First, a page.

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ANTHROPOLOGY-MATTERS  January 2019

ANTHROPOLOGY-MATTERS January 2019

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Subject:

call for panelists ECAS 2019: Troubling growth

From:

Tyler Zoanni <[log in to unmask]>

Reply-To:

Tyler Zoanni <[log in to unmask]>

Date:

Mon, 7 Jan 2019 11:02:54 +0100

Content-Type:

text/plain

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text/plain (86 lines)

Dear colleagues,

Please consider contributing a paper to the panel „troubling growth“ at the
upcoming ECAS meeting in Edinburgh (June 11-14, 2019). Abstracts have to be
submitted through the website:
https://www.nomadit.co.uk/ecas/ecas2019/conferencesuite.php/panels/7934
The deadline for submissions is January 21.

Best wishes,
Sandra Calkins (FU Berlin)
Tyler Zoanni (NYU)

PANEL: Troubling growth
Short abstract

Ideas of growth — biological, economic, social, technological — have been
embraced as progress across colonial, nation-building, and development
projects. We seek to trouble commonsense understandings of growth and
reflect on alternative ways of imaging historical and social change in
Africa.

Long abstract

Ideas of growth — biological, economic, social, and technological — have
long been embraced as progress across a range of colonial, modernist
nation-building, and development projects across Africa. The ideology of
limitless growth fueled by colonial, nationalist, and neoliberal
imaginaries has provided an enduring normative trajectory for societal
development, an often-empty promise of catching up and of prosperity for
all. In spite of mixed success, growth remains a mostly unchallenged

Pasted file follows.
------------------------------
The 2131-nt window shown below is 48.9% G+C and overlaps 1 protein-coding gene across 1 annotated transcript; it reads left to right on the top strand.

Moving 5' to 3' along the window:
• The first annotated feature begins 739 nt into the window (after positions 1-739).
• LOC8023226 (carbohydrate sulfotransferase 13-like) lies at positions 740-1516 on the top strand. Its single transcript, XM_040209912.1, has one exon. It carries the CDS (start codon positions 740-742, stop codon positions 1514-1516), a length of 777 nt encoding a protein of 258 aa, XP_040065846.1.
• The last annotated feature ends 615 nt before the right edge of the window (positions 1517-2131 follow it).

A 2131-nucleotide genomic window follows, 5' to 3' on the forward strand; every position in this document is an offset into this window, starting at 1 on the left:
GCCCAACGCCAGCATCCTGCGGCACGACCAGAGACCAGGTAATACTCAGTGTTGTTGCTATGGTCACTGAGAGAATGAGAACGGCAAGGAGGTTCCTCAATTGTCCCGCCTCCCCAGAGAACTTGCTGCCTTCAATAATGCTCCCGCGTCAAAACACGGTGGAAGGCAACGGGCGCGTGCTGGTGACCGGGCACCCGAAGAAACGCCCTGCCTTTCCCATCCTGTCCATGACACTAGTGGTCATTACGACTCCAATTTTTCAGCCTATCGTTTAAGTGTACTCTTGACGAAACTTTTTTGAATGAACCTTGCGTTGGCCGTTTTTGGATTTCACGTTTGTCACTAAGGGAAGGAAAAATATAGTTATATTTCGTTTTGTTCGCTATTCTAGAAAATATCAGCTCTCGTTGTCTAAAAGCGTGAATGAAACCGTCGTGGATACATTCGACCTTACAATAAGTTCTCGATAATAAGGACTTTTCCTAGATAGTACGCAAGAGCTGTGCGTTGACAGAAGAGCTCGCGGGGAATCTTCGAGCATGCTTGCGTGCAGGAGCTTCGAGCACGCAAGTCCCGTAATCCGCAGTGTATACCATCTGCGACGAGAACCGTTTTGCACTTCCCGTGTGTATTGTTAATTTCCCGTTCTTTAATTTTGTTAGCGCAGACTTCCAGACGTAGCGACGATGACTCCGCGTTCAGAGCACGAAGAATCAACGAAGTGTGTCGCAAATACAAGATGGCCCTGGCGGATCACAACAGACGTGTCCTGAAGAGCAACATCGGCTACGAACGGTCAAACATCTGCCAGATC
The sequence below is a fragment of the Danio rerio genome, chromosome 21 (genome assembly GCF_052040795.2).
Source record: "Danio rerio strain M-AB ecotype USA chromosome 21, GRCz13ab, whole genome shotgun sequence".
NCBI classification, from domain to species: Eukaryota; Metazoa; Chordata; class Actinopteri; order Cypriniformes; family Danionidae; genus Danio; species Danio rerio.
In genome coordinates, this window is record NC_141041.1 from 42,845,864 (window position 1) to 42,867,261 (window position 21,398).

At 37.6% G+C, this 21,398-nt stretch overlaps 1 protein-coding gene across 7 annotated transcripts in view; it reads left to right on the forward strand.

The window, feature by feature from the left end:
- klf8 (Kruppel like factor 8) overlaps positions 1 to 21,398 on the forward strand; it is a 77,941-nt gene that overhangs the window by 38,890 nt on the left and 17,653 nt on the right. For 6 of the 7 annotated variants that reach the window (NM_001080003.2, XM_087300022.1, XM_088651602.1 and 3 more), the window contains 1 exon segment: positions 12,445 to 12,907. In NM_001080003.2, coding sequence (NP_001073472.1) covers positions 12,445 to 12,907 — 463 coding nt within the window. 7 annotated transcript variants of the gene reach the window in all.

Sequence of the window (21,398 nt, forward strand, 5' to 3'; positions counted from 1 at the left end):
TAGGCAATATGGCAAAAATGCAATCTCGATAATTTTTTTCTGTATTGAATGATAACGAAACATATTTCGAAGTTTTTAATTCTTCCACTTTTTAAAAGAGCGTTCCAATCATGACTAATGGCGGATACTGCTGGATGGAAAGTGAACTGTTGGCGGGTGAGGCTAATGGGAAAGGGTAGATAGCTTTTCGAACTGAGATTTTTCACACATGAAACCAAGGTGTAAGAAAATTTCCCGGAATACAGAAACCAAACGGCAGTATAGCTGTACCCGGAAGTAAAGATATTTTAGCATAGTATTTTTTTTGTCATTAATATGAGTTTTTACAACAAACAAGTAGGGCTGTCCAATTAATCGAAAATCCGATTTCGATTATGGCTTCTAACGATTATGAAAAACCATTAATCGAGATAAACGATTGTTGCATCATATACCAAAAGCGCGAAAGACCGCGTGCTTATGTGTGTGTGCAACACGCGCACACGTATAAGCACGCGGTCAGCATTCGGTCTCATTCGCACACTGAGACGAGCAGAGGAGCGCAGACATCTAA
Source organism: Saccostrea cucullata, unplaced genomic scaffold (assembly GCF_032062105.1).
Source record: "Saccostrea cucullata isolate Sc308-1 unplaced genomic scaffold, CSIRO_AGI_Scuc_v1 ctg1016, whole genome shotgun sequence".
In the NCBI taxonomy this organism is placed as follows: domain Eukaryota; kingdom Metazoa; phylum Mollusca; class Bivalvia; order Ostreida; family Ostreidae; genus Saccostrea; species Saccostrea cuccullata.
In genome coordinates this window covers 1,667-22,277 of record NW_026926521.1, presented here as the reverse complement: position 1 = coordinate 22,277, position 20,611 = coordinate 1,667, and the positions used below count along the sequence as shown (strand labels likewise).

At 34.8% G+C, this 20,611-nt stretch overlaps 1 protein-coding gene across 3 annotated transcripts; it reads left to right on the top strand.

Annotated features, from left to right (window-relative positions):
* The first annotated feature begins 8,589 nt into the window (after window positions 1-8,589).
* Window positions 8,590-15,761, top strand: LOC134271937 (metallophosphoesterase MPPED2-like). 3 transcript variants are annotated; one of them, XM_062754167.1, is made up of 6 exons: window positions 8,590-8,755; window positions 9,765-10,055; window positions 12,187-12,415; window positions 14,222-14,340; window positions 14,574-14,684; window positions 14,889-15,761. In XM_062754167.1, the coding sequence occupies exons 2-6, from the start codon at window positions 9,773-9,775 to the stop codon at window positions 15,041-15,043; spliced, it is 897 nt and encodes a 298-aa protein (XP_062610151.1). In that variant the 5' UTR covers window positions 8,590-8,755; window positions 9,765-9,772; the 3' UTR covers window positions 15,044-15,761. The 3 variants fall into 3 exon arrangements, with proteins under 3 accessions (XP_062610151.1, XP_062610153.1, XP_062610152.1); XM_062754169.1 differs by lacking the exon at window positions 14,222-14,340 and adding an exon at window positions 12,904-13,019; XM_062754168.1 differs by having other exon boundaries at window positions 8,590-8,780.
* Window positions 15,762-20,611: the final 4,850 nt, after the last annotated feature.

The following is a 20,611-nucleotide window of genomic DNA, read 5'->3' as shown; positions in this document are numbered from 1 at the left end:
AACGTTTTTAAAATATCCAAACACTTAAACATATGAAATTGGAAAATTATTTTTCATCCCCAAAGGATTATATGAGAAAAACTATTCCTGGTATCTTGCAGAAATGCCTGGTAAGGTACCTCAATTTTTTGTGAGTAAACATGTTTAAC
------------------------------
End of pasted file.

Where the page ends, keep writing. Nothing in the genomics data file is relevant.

measure of economic performance and often of successful politics. Yet,
growth increasingly also menaces. Unprecedented environmental disasters,
pollution, and species extinction draw attention to neglected costs of
unhampered economic growth that only seem exacerbated by the specters of
burgeoning African populations. This panel troubles the idea of growth by
examining the histories and social lives of growth in African settings. We
seek to challenge commonsense understandings and closely scrutinize the
ideas, images, and ideals of growth that we encounter in our research
sites. We invite papers that: offer genealogies of notions of growth in
Africa from diverse moments from the precolonial to the present;
interrogate the methods and practices by which growth is rendered obvious,
natural, or inevitable in policy and development projects (e.g. graphs,
tables, and other means of visualization); attend to multiple and sometimes
competing ideas about the means and ends of growth as defined by different
actors; or to attend to alternative ways of defining and assessing
wellbeing that do not necessarily mobilize vocabularies of growth.


--

Sandra Calkins

Juniorprofessorin / Assistant Professor

Sozial- und Kulturanthropologie

Freie Universität Berlin

-- 
*Tyler Zoanni*
PhD candidate
Department of Anthropology
New York University
zoanni.com

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